8 Answers to Same-Sex Wedding Etiquette Questions

Two grooms after their wedding ceremony being showered with confetti.

These days, most people agree that love is love, and that any two adults who love each other should be able to spend their lives together as a married couple. However, wedding traditions and industries have long been divided along gender lines—and that can mean a lot of confusion surrounding same-sex weddings.

For the Couple

Let’s look at some commonly asked questions surrounding LGBTQ+ weddings, starting with a few questions the couple might be asking.

1. Who Pays for the Wedding?

Traditionally speaking, the bride’s family is expected to pay for a wedding. But what do you do if there is no bride? What about when there are two brides? According to the Gay Wedding Institute, LGBTQ+ couples are paying for the wedding themselves; around 84% of gay men and 73% of lesbians paid for their own nuptials. Whether the couple foots the bill or splits it with their families, the wedding should be paid for by someone who can afford it.

2. How Do We Find “Gay-Friendly” Vendors?

Two women on their wedding day.

Since we don’t live in a world where every single wedding vendor wants to work a same-sex wedding, you may need to put in some extra effort to find someone who will. Thankfully, there are online directories you can use to find gay-friendly florists, caterers, photographers and more in your area, or you could always call up a vendor you’re interested in and simply ask if they will work a gay wedding.

3. What Should We Call Our Wedding Party?

Can your best girlfriend be a groomsman? Can a guy be a bridesmaid? I talked about this in a previous article, but the short answer is: of course! Your wedding party should consist of your closest friends, regardless of their gender identity. Instead of sticking with the traditional “bridesmaids” and “groomsmen,” call them whatever you want. At the end of the day, your friends won’t care what they’re called, as long as they get to celebrate with you.

4. Who Should Change Their Name?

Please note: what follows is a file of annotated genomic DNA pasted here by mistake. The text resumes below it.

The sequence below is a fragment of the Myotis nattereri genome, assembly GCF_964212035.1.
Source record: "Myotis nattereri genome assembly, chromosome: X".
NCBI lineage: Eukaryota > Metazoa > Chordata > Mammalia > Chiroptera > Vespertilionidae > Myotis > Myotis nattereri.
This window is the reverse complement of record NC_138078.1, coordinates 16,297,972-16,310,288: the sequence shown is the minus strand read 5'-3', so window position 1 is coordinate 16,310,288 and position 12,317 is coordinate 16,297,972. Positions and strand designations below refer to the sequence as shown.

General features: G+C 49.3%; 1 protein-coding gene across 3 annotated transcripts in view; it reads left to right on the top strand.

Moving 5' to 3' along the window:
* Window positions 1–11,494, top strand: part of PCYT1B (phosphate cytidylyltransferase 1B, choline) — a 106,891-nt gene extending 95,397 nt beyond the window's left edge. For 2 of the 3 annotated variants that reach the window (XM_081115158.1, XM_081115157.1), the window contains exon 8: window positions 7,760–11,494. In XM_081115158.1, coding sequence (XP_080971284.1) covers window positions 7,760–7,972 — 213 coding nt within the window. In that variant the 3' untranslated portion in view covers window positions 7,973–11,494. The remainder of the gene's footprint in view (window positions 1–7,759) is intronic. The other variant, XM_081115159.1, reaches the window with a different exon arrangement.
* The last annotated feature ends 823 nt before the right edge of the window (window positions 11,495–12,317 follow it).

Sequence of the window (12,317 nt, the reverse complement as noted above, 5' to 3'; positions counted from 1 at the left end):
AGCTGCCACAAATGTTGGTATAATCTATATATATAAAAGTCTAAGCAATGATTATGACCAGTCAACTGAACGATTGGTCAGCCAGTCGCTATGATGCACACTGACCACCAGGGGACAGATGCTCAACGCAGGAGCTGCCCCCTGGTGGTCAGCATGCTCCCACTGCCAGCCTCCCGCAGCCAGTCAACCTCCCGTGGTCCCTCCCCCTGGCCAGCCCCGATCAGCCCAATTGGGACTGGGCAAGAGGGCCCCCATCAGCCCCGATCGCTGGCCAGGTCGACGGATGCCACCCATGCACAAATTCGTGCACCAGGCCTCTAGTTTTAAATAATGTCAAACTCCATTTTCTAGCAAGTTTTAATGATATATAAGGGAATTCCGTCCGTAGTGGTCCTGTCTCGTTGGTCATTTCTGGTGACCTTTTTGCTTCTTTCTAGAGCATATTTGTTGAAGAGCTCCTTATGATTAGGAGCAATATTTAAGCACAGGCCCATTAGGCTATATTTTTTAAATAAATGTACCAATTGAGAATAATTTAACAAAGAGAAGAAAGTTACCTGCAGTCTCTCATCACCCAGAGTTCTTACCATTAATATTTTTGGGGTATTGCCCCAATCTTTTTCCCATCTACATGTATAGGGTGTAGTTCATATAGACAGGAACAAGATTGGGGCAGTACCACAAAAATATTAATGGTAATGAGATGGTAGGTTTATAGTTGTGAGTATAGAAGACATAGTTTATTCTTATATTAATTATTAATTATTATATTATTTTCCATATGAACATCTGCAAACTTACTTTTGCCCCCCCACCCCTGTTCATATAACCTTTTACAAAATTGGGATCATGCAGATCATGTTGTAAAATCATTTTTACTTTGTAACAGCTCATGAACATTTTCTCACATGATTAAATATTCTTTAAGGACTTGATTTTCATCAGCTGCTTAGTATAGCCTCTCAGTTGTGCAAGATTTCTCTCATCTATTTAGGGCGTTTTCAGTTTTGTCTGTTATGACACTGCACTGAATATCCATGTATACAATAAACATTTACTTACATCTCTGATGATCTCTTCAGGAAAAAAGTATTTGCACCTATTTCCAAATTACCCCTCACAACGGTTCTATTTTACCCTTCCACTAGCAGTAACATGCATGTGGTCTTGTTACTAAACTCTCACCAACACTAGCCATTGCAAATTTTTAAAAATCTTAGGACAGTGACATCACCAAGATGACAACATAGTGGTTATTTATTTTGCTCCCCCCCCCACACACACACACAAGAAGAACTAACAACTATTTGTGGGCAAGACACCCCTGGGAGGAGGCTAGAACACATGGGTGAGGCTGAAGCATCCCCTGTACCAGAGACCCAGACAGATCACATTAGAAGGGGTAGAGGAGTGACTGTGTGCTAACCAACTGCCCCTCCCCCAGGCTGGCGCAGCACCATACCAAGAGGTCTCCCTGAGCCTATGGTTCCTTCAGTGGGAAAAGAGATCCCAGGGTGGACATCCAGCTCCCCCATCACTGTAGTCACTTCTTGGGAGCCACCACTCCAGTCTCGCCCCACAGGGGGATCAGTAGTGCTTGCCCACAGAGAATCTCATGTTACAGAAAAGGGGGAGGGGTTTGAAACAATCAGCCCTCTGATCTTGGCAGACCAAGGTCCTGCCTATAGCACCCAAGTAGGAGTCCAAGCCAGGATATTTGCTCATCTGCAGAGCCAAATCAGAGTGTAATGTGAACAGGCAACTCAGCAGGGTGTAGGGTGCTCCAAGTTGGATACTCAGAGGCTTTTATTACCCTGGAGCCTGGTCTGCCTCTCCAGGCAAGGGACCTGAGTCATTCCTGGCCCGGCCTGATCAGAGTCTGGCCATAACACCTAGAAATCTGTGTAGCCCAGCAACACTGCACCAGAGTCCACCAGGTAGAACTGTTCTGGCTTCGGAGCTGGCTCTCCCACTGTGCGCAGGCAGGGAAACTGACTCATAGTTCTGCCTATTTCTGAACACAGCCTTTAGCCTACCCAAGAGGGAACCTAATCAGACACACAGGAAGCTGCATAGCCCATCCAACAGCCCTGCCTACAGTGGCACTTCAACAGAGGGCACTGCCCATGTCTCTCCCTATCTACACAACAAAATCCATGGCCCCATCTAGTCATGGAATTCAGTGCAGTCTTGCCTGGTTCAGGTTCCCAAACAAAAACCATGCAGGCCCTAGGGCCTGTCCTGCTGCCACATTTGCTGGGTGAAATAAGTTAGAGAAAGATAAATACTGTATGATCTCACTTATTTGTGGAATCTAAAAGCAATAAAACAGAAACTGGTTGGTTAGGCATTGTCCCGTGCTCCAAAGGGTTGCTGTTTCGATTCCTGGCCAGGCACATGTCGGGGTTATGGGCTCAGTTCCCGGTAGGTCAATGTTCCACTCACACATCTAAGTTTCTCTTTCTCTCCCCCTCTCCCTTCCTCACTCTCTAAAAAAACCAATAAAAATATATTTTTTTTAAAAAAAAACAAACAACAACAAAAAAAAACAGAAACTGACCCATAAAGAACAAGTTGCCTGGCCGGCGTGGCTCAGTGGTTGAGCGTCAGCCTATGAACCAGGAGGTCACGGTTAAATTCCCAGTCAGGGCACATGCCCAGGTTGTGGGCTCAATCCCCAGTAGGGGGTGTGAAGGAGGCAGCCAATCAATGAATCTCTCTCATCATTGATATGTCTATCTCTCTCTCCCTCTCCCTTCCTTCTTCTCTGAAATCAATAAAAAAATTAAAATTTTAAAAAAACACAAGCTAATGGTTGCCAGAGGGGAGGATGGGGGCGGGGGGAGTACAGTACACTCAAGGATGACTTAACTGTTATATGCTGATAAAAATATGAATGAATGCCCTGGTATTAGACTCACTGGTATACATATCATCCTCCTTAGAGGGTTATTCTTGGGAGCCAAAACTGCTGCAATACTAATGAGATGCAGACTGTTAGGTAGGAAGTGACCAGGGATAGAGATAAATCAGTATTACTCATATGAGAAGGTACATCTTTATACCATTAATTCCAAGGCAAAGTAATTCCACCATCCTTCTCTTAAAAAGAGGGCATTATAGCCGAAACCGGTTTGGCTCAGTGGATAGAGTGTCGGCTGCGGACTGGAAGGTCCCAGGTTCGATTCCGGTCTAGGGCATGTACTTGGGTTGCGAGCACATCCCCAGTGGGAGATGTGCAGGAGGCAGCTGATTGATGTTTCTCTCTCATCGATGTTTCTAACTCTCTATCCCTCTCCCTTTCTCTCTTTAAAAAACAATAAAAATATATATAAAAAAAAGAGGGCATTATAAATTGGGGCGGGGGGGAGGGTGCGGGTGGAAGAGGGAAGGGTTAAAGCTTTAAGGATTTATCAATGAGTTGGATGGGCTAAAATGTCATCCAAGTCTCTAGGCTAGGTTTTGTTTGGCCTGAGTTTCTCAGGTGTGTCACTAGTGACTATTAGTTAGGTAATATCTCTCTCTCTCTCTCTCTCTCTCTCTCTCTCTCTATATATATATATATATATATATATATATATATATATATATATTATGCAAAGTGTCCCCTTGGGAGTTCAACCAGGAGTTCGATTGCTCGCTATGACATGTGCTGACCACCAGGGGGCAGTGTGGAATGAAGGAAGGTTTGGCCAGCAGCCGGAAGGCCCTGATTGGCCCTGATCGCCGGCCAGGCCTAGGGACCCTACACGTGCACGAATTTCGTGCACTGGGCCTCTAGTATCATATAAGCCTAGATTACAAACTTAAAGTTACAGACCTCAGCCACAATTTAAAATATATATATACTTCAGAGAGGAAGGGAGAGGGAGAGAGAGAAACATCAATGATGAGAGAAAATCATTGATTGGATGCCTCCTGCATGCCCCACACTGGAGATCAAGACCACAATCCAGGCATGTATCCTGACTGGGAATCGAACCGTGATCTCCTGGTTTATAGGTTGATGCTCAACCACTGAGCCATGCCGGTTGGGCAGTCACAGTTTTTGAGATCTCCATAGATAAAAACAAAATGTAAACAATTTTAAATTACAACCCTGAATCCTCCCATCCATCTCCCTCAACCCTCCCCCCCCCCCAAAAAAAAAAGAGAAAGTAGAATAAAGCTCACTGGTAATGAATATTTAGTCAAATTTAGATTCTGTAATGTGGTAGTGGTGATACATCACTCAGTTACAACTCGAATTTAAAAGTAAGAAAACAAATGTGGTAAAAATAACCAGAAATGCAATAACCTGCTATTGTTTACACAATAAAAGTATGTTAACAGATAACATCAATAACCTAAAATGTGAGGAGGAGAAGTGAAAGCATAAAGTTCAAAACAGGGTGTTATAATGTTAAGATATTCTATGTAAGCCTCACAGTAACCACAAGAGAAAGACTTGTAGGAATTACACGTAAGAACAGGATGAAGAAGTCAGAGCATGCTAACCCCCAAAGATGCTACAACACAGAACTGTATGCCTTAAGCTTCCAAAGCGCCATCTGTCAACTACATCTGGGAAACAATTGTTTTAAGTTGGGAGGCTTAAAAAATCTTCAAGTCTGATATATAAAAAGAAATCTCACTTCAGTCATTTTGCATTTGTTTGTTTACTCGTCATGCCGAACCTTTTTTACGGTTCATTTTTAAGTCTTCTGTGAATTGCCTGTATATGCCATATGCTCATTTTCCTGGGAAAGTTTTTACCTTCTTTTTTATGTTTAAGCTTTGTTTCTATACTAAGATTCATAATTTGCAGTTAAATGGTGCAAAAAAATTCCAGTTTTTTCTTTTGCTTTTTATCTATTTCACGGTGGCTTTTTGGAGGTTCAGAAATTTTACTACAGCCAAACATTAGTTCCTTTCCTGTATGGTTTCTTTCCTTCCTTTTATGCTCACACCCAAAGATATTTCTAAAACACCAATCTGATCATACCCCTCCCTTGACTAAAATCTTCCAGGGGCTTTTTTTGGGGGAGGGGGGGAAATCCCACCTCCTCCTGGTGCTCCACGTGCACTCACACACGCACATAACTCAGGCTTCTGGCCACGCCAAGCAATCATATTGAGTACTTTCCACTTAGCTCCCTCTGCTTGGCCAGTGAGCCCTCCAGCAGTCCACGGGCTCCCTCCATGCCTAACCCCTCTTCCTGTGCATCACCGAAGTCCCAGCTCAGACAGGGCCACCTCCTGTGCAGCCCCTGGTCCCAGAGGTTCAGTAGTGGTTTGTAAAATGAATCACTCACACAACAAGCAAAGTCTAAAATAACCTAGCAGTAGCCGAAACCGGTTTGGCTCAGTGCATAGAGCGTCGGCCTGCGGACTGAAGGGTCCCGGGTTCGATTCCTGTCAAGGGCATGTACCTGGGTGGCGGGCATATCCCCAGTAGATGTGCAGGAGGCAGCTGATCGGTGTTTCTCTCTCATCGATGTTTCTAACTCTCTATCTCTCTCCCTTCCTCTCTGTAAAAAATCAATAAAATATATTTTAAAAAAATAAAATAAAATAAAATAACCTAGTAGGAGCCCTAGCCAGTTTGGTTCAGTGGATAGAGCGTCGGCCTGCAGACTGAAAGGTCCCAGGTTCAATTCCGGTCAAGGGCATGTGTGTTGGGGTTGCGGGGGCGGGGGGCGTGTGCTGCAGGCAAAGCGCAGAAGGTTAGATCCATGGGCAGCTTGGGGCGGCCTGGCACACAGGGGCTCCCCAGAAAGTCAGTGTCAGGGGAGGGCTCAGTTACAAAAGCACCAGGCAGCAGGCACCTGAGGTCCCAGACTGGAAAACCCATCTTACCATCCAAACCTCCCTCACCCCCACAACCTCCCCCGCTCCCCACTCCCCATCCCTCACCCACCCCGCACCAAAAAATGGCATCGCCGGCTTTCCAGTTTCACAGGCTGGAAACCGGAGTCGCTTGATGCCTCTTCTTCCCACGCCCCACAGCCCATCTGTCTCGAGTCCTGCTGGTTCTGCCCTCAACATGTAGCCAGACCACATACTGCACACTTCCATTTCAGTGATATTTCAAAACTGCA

While it’s tradition for the bride to take her husband’s last name, most people realize that this isn’t a social requirement anymore. If one of you wants to take the other’s name, great! If you both want to keep the name you’ve had all your lives, great! If you want to hyphenate or create an entirely new last name for just the two of you, great! The answer to this question really rests with you and your partner.

For the Wedding Guests

Of course, same-sex weddings can also be puzzling for the guests in attendance, particularly if they’ve never been to one before. If you’re worried about embarrassing yourself at a gay, lesbian, or non-binary wedding, here are the answers to some of the common questions you might be wondering.

5. What Should I Call the Couple?

These days, more and more members of the queer community are standing up and asking people to respect their pronouns, whether they be he, she, they, or something else entirely. Also, some LGBTQ+ couples may not be comfortable with the words “bride,” “groom,” “husband,” or “wife”—and a couple’s wedding day is definitely NOT the time to upset them by using the wrong words. If you’re close with the couple, you probably know what they prefer to be called, but if you don’t know (maybe you’re a friend of a friend or a distant relative), keep it simple and call the couple by their names.

6. Will the Wedding Be “Traditional”?

Two brides holding hands next to glasses of champagne.

A gay wedding, much like a straight one, can be as traditional or unconventional as the couple wants it to be. Maybe their best friends will perform a sweet ceremony. Maybe a hologram of Judy Garland will officiate (which, for the record, sounds amazing)! The point is that you shouldn’t go into the wedding with any expectations; the only thing you know for sure is that two people who love each other will be married by the end of the evening.

7. I Have a Friend Who Wants to See a Gay Wedding. Can I Bring Them as My Plus One?

Does your invitation say you can have a plus one? Once again, a same-sex wedding is just like every other wedding out there…and that means they have to pay to feed all their guests. If you weren’t given a plus-one on the invite, assume there isn’t room in the budget for your friend and have a great time on your own. If you are given a plus one, feel free to bring your friend—but make sure he or she doesn’t make a big deal about attending. Gay weddings aren’t a sideshow spectacle.

8. What Do I Do…if I Don’t Support Gay Marriage?

If you are invited to a wedding you don’t approve of (such as a same-sex union), you have every right to decide not to attend. However, you might also feel the need to explain yourself when you decline the invite—but you probably shouldn’t. Just check “regretfully decline” on your RSVP and leave it at that; anything more is only going to be needlessly hurtful for the couple.

Whether you’re planning a same-sex wedding or planning to attend one soon, these tips will help you be respectful and happy on this special day!

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